On cycling out of Bracknell town on one of the cycle paths (see, I do use them when they go where I want), I hit a pot hole. I have been back and looked since and it looks really innocuous, but it was very jarring and my first thought is that it will have killed my tyres.

Unsurprisingly, within half a mile, or so, I had a flat back tyre. Crap!

I got a lift back from Tescos, and later walked in (3 miles) with my cycle repair kit and pump. The puncture was obvious, and not that small, so I used the sandpaper thing on the rubber and applied a self adhesive (skabs) patch, pumped up and cycled home. Perfect, job done.

Next morning, tyre flat! I investigated and it was the patch, it had popped allowing air out the side. WTF? I patched again and it immediately popped when pumping up.

I figured that maybe the glue goes off, this repair kit was a few years old, so ordered more. When that arrived, patched, and the same!

So I ordered a different make of self adhesive patch this time.

Again, popped as soon as inflated. This is mental.

I figured it was on a seam in the tyre, so I carefully trimmed that flat with a scalpel blade and tried again, no joy.

OK, time to go old school. I ordered good old fashioned repair kit with the rubber patches and the rubber glue.

I have probably done hundreds of puncture repairs in my life, and never had this trouble.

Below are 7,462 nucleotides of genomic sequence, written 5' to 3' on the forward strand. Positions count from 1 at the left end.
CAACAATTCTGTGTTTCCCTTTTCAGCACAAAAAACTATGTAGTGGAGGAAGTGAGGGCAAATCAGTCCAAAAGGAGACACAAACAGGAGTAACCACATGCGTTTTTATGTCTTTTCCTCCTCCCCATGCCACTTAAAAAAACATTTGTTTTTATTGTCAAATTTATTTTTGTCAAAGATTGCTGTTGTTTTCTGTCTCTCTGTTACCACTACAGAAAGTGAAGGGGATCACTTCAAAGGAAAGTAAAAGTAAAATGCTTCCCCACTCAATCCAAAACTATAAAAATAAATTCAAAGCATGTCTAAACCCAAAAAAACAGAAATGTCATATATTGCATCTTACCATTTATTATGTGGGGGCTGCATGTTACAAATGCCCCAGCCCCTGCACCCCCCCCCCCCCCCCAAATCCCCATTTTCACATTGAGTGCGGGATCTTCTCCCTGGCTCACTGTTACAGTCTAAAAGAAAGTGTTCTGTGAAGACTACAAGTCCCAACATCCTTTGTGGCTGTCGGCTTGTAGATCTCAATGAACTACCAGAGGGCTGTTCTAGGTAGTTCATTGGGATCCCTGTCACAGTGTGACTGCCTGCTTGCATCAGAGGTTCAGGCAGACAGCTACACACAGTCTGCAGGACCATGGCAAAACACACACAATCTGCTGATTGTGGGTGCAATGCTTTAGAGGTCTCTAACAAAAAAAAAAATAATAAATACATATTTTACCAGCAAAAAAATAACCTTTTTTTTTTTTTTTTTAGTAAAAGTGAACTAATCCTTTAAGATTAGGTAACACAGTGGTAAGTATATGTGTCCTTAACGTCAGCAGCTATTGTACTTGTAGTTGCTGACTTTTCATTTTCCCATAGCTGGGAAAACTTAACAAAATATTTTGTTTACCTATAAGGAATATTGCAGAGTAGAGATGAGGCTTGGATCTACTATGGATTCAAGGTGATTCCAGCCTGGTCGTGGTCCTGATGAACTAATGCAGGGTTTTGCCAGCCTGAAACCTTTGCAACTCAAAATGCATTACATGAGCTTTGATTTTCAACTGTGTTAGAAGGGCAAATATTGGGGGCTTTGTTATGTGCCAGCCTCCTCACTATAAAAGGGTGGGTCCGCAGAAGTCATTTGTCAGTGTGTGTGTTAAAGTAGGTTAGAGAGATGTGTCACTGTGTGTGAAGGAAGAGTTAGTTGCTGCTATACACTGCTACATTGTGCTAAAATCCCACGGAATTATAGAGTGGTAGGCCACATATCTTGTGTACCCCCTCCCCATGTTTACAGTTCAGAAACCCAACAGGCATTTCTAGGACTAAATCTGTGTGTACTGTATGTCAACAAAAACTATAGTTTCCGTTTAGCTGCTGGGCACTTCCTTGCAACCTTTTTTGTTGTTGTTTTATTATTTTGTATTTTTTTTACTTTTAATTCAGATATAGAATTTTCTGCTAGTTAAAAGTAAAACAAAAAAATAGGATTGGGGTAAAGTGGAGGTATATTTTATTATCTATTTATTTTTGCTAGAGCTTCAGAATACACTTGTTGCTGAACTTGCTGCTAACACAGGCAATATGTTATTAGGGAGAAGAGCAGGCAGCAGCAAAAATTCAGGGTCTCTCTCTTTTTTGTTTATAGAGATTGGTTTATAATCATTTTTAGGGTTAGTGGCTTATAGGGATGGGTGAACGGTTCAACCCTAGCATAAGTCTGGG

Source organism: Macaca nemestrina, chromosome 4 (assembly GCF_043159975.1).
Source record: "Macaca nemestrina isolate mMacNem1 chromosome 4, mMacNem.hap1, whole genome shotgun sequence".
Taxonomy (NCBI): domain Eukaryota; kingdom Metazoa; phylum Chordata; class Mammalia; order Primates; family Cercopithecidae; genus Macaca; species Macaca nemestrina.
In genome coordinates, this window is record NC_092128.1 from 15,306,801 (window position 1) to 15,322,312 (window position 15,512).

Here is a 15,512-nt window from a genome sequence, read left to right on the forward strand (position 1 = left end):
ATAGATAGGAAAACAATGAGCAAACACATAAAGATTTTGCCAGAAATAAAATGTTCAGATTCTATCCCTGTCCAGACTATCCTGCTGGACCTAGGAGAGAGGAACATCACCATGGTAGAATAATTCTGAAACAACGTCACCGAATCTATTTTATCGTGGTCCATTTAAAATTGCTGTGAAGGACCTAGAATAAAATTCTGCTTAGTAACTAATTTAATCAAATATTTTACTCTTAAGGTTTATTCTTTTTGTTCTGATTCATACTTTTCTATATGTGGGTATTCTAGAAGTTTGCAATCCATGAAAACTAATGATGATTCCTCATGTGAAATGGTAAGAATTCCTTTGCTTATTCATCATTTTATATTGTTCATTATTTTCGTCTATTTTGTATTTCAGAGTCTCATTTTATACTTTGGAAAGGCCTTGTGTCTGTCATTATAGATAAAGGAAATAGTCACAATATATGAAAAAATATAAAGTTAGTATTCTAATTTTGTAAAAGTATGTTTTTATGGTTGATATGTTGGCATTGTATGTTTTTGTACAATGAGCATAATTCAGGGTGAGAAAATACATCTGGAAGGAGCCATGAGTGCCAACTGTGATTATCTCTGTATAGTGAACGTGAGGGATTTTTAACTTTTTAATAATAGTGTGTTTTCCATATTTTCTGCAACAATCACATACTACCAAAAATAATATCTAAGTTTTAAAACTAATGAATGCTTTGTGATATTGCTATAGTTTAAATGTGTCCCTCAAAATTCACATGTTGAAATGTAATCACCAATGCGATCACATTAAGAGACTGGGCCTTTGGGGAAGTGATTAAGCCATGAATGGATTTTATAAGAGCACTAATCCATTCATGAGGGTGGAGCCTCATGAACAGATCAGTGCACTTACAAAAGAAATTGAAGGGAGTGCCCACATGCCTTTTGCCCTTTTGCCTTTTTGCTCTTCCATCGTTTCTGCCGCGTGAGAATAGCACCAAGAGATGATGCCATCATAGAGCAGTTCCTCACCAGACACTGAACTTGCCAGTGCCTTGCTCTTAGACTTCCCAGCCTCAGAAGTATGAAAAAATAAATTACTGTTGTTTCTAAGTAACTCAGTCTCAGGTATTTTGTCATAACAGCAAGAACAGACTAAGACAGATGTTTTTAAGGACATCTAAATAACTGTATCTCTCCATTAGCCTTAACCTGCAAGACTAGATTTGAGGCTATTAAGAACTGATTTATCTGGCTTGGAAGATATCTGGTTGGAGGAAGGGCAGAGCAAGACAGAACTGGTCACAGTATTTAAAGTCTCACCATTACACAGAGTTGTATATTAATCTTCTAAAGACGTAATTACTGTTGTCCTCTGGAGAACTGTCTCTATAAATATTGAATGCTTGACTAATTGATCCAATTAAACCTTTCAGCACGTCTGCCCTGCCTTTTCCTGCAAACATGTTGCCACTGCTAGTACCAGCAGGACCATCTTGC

To my surprise, that did not work either, WTF?

Just to be clear, and thanks for all of the helpful advice, I did apply glue and wait for it to dry before applying the patch. I also, on some attempts, applied glue to the patch, which I don't normally have to do.

I tried the large patch sideways to cover where it popped, no joy.

I even applied a patch on top of the patch where it popped, no joy.

As an almost last resort I even used some Loctite 480 which is especially for bonding rubber. Close, but still popped.

This really is getting beyond a joke. I have never had this much trouble with a simple patch to an inner tube in my life.

I think I now have six puncture repair kits.

I have ordered a new inner tube, and some would say that should have been step 1, or at most step 2. Well, yes, except this is the back wheel with hub brakes, hub gears, and enclosed chain guard, all of which need removing, and at least one cable needs unhooking (and hence re-fitting and adjusting) and to be honest that seemed like a lot of hassle. Hence trying the simple puncture repair.